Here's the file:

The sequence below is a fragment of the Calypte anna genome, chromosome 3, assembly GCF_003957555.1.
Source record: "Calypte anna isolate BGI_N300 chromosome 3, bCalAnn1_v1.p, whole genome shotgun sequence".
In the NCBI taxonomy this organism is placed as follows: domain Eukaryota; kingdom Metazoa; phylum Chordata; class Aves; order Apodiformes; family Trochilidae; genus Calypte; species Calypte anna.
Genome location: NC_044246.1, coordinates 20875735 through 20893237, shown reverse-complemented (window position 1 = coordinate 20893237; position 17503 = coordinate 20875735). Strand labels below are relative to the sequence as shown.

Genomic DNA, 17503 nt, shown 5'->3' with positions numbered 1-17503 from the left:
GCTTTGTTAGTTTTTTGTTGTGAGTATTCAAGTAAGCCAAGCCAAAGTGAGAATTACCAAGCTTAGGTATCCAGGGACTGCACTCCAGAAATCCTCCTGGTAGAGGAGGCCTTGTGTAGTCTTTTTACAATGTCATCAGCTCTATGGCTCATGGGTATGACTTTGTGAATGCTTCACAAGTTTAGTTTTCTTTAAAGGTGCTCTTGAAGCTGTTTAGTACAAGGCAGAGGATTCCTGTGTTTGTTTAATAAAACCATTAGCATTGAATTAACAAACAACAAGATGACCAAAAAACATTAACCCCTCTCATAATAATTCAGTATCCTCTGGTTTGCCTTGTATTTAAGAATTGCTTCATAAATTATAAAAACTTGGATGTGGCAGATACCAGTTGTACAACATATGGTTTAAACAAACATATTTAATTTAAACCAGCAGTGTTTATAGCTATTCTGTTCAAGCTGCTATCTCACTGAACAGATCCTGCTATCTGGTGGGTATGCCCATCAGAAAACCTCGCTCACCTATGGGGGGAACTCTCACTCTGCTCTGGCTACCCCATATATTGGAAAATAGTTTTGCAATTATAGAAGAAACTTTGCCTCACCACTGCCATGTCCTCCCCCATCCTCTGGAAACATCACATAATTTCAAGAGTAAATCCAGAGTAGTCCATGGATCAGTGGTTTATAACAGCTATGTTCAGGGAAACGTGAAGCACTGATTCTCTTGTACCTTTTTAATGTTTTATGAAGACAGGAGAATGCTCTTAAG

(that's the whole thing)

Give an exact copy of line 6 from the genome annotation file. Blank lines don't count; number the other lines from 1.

GCTTTGTTAGTTTTTTGTTGTGAGTATTCAAGTAAGCCAAGCCAAAGTGAGAATTACCAAGCTTAGGTATCCAGGGACTGCACTCCAGAAATCCTCCTGGTAGAGGAGGCCTTGTGTAGTCTTTTTACAATGTCATCAGCTCTATGGCTCATGGGTATGACTTTGTGAATGCTTCACAAGTTTAGTTTTCTTTAAAGGTGCTCTTGAAGCTGTTTAGTACAAGGCAGAGGATTCCTGTGTTTGTTTAATAAAACCATTAGCATTGAATTAACAAACAACAAGATGACCAAAAAACATTAACCCCTCTCATAATAATTCAGTATCCTCTGGTTTGCCTTGTATTTAAGAATTGCTTCATAAATTATAAAAACTTGGATGTGGCAGATACCAGTTGTACAACATATGGTTTAAACAAACATATTTAATTTAAACCAGCAGTGTTTATAGCTATTCTGTTCAAGCTGCTATCTCACTGAACAGATCCTGCTATCTGGTGGGTATGCCCATCAGAAAACCTCGCTCACCTATGGGGGGAACTCTCACTCTGCTCTGGCTACCCCATATATTGGAAAATAGTTTTGCAATTATAGAAGAAACTTTGCCTCACCACTGCCATGTCCTCCCCCATCCTCTGGAAACATCACATAATTTCAAGAGTAAATCCAGAGTAGTCCATGGATCAGTGGTTTATAACAGCTATGTTCAGGGAAACGTGAAGCACTGATTCTCTTGTACCTTTTTAATGTTTTATGAAGACAGGAGAATGCTCTTAAG